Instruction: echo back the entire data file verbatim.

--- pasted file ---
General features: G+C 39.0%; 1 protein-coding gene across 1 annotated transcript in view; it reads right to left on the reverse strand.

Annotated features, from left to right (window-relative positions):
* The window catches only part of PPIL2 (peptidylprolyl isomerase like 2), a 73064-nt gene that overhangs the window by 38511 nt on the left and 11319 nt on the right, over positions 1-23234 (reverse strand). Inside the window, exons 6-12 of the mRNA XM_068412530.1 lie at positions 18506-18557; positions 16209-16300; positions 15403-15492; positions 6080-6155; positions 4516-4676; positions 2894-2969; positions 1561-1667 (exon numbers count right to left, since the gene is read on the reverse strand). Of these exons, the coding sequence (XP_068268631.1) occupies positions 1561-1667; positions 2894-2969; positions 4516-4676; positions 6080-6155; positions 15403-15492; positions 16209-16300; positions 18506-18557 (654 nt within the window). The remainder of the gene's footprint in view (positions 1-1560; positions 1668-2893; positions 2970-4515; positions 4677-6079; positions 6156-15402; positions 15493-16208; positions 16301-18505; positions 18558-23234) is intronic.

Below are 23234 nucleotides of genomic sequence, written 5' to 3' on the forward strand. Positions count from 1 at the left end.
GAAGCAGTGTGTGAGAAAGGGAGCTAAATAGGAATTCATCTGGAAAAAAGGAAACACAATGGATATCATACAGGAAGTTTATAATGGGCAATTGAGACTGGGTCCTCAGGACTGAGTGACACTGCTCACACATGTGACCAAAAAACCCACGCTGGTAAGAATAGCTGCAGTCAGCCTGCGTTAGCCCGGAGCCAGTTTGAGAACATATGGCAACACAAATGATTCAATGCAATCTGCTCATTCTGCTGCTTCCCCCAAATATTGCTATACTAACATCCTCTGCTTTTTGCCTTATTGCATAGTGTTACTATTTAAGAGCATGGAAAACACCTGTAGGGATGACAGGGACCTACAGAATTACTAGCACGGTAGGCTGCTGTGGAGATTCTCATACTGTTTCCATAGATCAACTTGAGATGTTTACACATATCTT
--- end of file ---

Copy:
General features: G+C 39.0%; 1 protein-coding gene across 1 annotated transcript in view; it reads right to left on the reverse strand.

Annotated features, from left to right (window-relative positions):
* The window catches only part of PPIL2 (peptidylprolyl isomerase like 2), a 73064-nt gene that overhangs the window by 38511 nt on the left and 11319 nt on the right, over positions 1-23234 (reverse strand). Inside the window, exons 6-12 of the mRNA XM_068412530.1 lie at positions 18506-18557; positions 16209-16300; positions 15403-15492; positions 6080-6155; positions 4516-4676; positions 2894-2969; positions 1561-1667 (exon numbers count right to left, since the gene is read on the reverse strand). Of these exons, the coding sequence (XP_068268631.1) occupies positions 1561-1667; positions 2894-2969; positions 4516-4676; positions 6080-6155; positions 15403-15492; positions 16209-16300; positions 18506-18557 (654 nt within the window). The remainder of the gene's footprint in view (positions 1-1560; positions 1668-2893; positions 2970-4515; positions 4677-6079; positions 6156-15402; positions 15493-16208; positions 16301-18505; positions 18558-23234) is intronic.

Below are 23234 nucleotides of genomic sequence, written 5' to 3' on the forward strand. Positions count from 1 at the left end.
GAAGCAGTGTGTGAGAAAGGGAGCTAAATAGGAATTCATCTGGAAAAAAGGAAACACAATGGATATCATACAGGAAGTTTATAATGGGCAATTGAGACTGGGTCCTCAGGACTGAGTGACACTGCTCACACATGTGACCAAAAAACCCACGCTGGTAAGAATAGCTGCAGTCAGCCTGCGTTAGCCCGGAGCCAGTTTGAGAACATATGGCAACACAAATGATTCAATGCAATCTGCTCATTCTGCTGCTTCCCCCAAATATTGCTATACTAACATCCTCTGCTTTTTGCCTTATTGCATAGTGTTACTATTTAAGAGCATGGAAAACACCTGTAGGGATGACAGGGACCTACAGAATTACTAGCACGGTAGGCTGCTGTGGAGATTCTCATACTGTTTCCATAGATCAACTTGAGATGTTTACACATATCTT